Ben Carson's outrageous Planned Parenthood hypocrisy -- has performed research on aborted fetal brain tissue

Carson told Fox News that fetuses were human at 17 weeks -- the same age as those he performed research on

Published August 13, 2015 1:14PM (EDT)

  (Jeffery Malet,
(Jeffery Malet,

Not even a full day after GOP presidential hopeful Ben Carson told Fox News' Neil Cavuto that the abortion industrial complex known as Planned Parenthood was designed to collect fetal tissue and control the black population, BuzzFeed's Virginia Hughes reports that Carson and his colleagues at Johns Hopkins actually used fetal tissue in a 1992 study about the development of the brain's ventricles.

As Dr. Jen Gunter noted on her blog, Carson has repeatedly claimed that there's no research that "can't be done without fetal tissue," and that the promise of fetal tissue research has been exaggerated, while the results have "very much under-delivered."

On "The Kelly File" last month, Carson spoke of the humanity of fetuses at 17 weeks, saying "you’ve got a nice little nose and little fingers and hands and the heart’s beating. It can respond to environmental stimulus. How can you believe that that’s just an irrelevant mass of cells? That’s what they want you to believe, when in fact it is a human being."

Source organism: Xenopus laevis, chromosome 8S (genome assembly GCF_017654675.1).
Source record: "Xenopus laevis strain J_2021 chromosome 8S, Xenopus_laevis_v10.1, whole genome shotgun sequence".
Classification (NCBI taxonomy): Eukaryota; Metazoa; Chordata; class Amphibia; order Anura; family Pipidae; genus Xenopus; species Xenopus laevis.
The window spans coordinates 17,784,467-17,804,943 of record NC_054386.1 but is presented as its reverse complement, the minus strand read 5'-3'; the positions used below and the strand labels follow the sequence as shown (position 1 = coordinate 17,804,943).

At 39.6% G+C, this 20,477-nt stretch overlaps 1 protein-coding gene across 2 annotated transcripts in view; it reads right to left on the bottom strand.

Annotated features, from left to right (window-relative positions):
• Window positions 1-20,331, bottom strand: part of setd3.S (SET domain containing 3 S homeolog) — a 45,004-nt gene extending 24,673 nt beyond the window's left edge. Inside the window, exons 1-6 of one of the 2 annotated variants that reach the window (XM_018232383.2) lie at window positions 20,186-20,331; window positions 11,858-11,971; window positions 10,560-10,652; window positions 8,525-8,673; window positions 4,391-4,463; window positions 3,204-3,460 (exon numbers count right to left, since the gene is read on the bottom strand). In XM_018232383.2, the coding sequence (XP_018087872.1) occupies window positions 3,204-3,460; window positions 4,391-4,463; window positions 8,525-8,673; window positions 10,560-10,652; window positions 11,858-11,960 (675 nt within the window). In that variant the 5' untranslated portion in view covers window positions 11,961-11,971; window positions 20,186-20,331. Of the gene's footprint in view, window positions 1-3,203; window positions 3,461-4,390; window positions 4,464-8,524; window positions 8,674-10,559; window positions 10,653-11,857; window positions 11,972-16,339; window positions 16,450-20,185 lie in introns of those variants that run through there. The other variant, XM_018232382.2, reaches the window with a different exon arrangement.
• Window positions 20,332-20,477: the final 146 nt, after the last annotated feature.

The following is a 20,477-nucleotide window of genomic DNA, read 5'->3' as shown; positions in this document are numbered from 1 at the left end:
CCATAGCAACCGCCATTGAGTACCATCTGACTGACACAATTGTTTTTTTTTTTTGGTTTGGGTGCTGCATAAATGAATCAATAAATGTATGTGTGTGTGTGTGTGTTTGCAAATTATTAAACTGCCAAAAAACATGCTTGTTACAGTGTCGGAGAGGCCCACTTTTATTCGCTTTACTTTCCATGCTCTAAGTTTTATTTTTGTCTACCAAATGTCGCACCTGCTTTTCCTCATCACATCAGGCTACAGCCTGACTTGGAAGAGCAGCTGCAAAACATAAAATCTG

That he specified the 17th week of gestation in his conversation with Kelly is significant, given that in his 1992 study -- Colloid Cysts of the Third Ventricle: Immunohistochemical evidence for nonneuropithelial differentiation -- the brain and nasal cavity tissues were "obtained from two fetuses aborted at the ninth and 17th week of gestation."

As Dr. Gunter pointed out, this fact might be inconvenient for Ben Carson the fringe Republican presidential candidate, but it was de rigueur for Ben Carson the celebrated Johns Hopkins neurosurgeon.

"As a neurosurgeon Dr. Ben Carson knows full well that fetal tissue is essential for medical research," she wrote. "His discipline would have a hard time being [where] it is today without that kind of work."

By Scott Eric Kaufman

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